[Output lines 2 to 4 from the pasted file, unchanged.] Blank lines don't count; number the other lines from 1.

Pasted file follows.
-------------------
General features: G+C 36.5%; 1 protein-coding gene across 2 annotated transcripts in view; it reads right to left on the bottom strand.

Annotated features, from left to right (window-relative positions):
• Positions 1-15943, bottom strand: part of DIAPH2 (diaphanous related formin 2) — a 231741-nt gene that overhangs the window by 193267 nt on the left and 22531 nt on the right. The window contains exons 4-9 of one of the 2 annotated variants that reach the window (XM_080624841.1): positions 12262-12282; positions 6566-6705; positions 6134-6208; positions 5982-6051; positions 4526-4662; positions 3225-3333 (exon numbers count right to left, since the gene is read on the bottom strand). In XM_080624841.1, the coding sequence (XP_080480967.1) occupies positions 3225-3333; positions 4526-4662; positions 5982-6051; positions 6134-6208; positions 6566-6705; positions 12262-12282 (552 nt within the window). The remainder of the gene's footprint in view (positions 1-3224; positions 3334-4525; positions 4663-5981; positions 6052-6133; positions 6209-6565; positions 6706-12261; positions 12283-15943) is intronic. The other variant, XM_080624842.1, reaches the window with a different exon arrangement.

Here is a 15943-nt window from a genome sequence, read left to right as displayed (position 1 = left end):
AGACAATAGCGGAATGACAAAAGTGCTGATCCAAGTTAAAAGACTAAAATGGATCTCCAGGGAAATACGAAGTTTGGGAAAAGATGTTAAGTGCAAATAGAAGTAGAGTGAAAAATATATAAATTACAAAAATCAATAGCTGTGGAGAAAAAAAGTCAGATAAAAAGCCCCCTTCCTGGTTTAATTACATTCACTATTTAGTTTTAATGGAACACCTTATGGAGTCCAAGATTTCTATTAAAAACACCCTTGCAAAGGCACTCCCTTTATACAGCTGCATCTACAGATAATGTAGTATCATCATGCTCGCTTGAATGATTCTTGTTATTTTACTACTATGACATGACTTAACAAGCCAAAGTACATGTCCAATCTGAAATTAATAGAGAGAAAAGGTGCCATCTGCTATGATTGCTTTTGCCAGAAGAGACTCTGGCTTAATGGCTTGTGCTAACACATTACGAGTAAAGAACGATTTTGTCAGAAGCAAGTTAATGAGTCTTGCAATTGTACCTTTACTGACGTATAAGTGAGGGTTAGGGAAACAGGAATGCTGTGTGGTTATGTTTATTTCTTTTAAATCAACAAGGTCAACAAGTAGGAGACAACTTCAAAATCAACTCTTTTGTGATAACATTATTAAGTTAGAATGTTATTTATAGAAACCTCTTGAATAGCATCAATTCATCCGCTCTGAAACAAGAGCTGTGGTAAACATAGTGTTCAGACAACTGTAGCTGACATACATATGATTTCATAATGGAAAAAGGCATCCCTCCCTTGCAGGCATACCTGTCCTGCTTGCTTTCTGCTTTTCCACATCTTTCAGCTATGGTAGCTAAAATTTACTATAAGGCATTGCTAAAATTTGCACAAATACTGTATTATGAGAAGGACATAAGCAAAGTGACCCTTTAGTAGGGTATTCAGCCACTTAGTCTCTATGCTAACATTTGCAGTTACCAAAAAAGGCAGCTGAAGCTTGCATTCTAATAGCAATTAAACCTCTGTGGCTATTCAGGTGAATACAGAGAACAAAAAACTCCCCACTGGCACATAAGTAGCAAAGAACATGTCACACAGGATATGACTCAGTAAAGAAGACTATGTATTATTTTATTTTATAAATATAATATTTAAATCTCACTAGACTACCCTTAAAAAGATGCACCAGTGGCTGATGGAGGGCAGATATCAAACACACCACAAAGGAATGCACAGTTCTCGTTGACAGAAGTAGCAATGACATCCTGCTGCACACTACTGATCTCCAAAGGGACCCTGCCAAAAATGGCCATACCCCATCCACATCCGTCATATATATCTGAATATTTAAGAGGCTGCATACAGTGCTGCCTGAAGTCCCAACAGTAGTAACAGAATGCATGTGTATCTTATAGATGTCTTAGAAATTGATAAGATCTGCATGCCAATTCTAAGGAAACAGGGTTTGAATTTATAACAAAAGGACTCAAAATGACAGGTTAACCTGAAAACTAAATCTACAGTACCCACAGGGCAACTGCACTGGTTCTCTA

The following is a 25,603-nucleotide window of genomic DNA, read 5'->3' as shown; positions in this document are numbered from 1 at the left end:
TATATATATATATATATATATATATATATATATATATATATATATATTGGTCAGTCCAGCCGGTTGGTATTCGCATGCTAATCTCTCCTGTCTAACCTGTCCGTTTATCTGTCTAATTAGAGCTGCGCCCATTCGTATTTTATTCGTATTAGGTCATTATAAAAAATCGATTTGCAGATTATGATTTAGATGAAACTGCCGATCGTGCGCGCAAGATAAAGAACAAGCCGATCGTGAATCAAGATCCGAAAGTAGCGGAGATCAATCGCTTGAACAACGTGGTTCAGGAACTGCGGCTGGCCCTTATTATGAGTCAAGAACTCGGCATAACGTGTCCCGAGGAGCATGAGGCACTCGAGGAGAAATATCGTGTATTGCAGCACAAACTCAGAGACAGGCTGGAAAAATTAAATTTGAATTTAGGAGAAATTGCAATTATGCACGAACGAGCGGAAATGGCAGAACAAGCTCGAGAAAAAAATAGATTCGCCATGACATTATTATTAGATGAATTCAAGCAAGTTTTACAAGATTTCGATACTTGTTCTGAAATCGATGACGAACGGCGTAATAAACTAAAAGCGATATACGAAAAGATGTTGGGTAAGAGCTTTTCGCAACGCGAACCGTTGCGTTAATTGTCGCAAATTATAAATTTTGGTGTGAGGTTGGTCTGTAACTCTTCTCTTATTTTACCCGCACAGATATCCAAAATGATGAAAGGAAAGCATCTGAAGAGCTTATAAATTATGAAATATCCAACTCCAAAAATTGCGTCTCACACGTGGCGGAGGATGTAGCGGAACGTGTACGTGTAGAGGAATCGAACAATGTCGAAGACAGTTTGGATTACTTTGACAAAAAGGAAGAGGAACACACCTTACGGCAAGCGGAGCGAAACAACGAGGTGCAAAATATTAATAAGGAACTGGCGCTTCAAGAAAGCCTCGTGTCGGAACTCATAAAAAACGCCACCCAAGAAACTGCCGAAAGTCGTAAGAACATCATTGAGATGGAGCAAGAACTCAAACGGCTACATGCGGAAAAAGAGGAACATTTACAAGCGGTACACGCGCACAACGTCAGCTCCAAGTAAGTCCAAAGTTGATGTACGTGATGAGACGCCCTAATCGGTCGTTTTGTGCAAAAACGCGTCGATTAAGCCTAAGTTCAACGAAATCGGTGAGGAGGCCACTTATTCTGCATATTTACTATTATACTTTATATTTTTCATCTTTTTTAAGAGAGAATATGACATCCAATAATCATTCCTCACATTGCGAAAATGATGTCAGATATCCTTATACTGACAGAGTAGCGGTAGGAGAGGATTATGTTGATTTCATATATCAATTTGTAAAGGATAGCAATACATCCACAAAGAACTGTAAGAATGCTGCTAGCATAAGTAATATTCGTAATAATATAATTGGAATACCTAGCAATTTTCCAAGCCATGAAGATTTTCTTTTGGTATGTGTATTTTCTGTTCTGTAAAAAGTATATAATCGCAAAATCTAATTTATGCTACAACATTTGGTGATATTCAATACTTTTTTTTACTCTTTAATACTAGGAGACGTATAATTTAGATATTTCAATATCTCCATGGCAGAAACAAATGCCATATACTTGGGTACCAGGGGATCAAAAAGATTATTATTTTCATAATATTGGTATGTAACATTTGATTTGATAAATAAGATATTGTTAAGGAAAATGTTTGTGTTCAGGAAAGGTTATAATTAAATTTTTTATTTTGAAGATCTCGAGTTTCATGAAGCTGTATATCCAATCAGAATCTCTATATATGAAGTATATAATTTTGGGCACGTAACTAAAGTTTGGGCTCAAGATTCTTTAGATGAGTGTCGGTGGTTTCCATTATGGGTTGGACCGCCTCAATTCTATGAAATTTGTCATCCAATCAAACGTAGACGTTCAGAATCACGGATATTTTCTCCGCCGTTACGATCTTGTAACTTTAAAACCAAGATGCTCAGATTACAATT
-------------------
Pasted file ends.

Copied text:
Annotated features, from left to right (window-relative positions):
• Positions 1-15943, bottom strand: part of DIAPH2 (diaphanous related formin 2) — a 231741-nt gene that overhangs the window by 193267 nt on the left and 22531 nt on the right. The window contains exons 4-9 of one of the 2 annotated variants that reach the window (XM_080624841.1): positions 12262-12282; positions 6566-6705; positions 6134-6208; positions 5982-6051; positions 4526-4662; positions 3225-3333 (exon numbers count right to left, since the gene is read on the bottom strand). In XM_080624841.1, the coding sequence (XP_080480967.1) occupies positions 3225-3333; positions 4526-4662; positions 5982-6051; positions 6134-6208; positions 6566-6705; positions 12262-12282 (552 nt within the window). The remainder of the gene's footprint in view (positions 1-3224; positions 3334-4525; positions 4663-5981; positions 6052-6133; positions 6209-6565; positions 6706-12261; positions 12283-15943) is intronic. The other variant, XM_080624842.1, reaches the window with a different exon arrangement.

Here is a 15943-nt window from a genome sequence, read left to right as displayed (position 1 = left end):